Reporting and evaluating genetic association studies
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Genetic association studies have become an important part of our scientific landscape. This commentary discusses some basic scientific issues which should be considered when reporting and evaluating such studies including SNP Discovery, Genotyping and Haplotype Analysis; Population Size, Matching of Cases and Controls, and Population Stratification; Phenotype Definition and Multiple Related Phenotypes; Multiple Testing; Replication; Genome-wide Association Studies (GWAS); and the Role of Functional Studies. All of these elements are important in evaluating such studies and should be carefully considered when these studies are conceived and carried out.
KeywordsLinkage Disequilibrium Association Study Minor Allele Frequency Population Stratification Genetic Association Study
single nucleotide polymorphism(s)
genome-wide association studies
single-stranded conformational polymorphism
denaturing high performance liquid chromatography
amplified-refractory mutation system
ancestry informative markers.
Genetic association studies have become an important part of our scientific landscape. They add a unique perspective to our understanding of the pathogenesis of disease, and often present unique candidates for mechanistic studies. The number of such studies has been increasing exponentially: a recent Pub Med search for "Genetic Association Studies" limited to "humans" and English" resulted in more than 24,000 citations. The form that these studies are taking is being driven not only by scientific issues (scientific questions, availability of well characterized populations), but also by rapid advances in technology. Whereas it was once reasonable to report one or a few single nucleotide polymorphisms (SNPs) in an association study, advances in our ability to perform high through-put DNA sequencing and genotyping mandate that current publications report a more comprehensive analysis of genetic variations in a target, than would have been required in the recent past. In fact, chips are now available which can identify more than 370,000 to as many as 1 million SNPs, which span the entire human genome. In part because of these capabilities, the NHLBI has recently funded 13 centers (STAMPEED) to perform genome-wide association studies in heart, lung, blood, and sleep disorders; 3 of these centers focus on asthma and lung diseases.
Criteria for Evaluating Genetic Association Studies
SNP Discovery and Genotyping (Completeness)
SNP discovery and genotyping of a gene should be complete (based on current literature AND re-sequencing of the gene in a subgroup of the population studied).
Haplotype analyses should be reported.
Size should be large enough to have reasonable power to avoid both false negative and false positive results
Matching Cases and Controls
Appropriate matching is always a consideration
Population stratification should always be addressed (in some manner)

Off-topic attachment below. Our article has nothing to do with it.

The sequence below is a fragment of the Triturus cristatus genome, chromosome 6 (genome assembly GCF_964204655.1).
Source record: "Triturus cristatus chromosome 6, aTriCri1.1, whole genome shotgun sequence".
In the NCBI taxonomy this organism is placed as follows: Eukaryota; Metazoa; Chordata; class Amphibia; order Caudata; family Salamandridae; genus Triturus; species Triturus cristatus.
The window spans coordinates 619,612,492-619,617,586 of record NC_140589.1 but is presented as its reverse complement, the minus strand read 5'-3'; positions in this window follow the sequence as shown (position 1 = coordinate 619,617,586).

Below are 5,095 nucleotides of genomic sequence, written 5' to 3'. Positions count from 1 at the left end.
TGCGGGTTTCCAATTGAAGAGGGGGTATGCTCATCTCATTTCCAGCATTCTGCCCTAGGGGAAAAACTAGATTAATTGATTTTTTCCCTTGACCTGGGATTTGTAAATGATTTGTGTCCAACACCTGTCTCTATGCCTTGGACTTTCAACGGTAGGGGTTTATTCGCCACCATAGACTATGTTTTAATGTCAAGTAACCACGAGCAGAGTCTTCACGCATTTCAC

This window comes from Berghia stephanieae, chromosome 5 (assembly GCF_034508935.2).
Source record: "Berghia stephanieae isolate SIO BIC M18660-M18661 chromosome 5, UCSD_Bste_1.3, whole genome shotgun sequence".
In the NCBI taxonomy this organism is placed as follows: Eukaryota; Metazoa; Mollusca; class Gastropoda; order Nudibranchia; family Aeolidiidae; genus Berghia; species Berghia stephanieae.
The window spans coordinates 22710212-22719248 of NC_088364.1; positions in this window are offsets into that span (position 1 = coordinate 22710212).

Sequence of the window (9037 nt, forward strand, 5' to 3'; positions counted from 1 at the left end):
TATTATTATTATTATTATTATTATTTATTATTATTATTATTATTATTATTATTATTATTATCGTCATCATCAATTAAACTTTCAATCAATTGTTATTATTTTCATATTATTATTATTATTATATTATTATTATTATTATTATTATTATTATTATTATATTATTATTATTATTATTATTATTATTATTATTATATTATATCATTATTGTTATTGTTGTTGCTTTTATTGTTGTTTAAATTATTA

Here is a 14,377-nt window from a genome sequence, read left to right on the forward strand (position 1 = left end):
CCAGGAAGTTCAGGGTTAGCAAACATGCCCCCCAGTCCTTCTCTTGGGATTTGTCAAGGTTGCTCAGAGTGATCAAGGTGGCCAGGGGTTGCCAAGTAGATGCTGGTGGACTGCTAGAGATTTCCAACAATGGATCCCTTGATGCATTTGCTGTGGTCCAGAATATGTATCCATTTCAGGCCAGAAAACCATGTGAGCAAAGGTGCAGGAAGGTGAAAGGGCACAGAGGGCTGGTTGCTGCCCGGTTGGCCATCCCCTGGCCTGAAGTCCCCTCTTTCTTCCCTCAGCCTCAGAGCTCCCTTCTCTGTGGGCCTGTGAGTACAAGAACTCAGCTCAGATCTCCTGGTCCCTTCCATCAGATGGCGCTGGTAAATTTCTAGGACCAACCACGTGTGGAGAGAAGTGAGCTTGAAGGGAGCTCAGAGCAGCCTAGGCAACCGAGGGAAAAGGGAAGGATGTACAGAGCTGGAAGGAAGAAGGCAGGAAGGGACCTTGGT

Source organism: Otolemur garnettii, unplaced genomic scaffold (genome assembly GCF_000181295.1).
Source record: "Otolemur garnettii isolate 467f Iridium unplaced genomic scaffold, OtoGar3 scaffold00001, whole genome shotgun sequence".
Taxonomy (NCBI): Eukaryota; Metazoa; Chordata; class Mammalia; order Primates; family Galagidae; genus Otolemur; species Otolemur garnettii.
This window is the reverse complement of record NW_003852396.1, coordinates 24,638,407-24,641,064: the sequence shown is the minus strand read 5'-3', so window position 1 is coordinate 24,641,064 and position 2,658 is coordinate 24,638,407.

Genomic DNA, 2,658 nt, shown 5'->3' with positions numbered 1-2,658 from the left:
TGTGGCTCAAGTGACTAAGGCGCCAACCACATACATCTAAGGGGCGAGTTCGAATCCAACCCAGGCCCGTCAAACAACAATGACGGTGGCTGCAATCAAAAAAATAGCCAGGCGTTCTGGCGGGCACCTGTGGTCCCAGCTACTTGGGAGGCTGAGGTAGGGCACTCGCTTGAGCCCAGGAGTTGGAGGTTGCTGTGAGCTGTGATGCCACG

The best genetic association studies employ a robust definition of the phenotype (i.e. a physician's diagnosis of asthma is much less robust than one based on physiologic and clinical criteria)
Multiple Testing (Comparisons)
Issue of multiple testing must always be addressed, while acknowledging that some phenotypes are inter-related (and not independent), and Bonferroni correction may be too conservative
Replication and Role of Functional Studies
Replication is necessary unless it cannot be reasonably performed. In some cases, functional studies substitute for replication
SNP Discovery, Genotyping and Haplotype Analysis
While there are now many on-line resources which describe the variability (SNPs) in genes of interest in different populations (e.g. HapMap Project), these tools may be incomplete, not representative of the population studied, may not include important functional polymorphisms, and may be inaccurate. With recent advances in sequencing technologies, re-sequencing of target genes is much less onerous than in the past. For this reason, re-sequencing of the target gene(s) in either the target population, or a comparable one, should be considered to confirm/identify all important variations in the gene, and to devise an efficient genotyping strategy for the population under investigation. The number of individuals which should be sequenced depends on the whether only common SNPs are of interest, or whether rare variations in the gene are also of interest . Currently, there is little justification to report incomplete genotyping for any genetic target in an association study.
Genotyping methods have evolved greatly over the past decade. Older approaches such as single-stranded conformational polymorphism (SSCP), denaturing high performance liquid chromatography (dHPLC), and amplified-refractory mutation system (ARMS), have largely given way to newer and more reliable techniques such as TaqMan, Sequenom (mass spectrometry), and rapid throughput sequencing. Some variants, such as SNPs in repetitive elements, can prove problematic for genotyping. Therefore investigators should confirm the accuracy of at least a subset of genotypes using a second technique to ensure accuracy. Results must be evaluated for Hardy-Weinberg equilibrium. Haplotype analyses should be routinely performed and reported. As we have become more efficient in these technologies reporting analyses of pathways containing multiple genes, rather than a single gene should be expected. There is little justification for reporting a single or few SNPs in a single gene.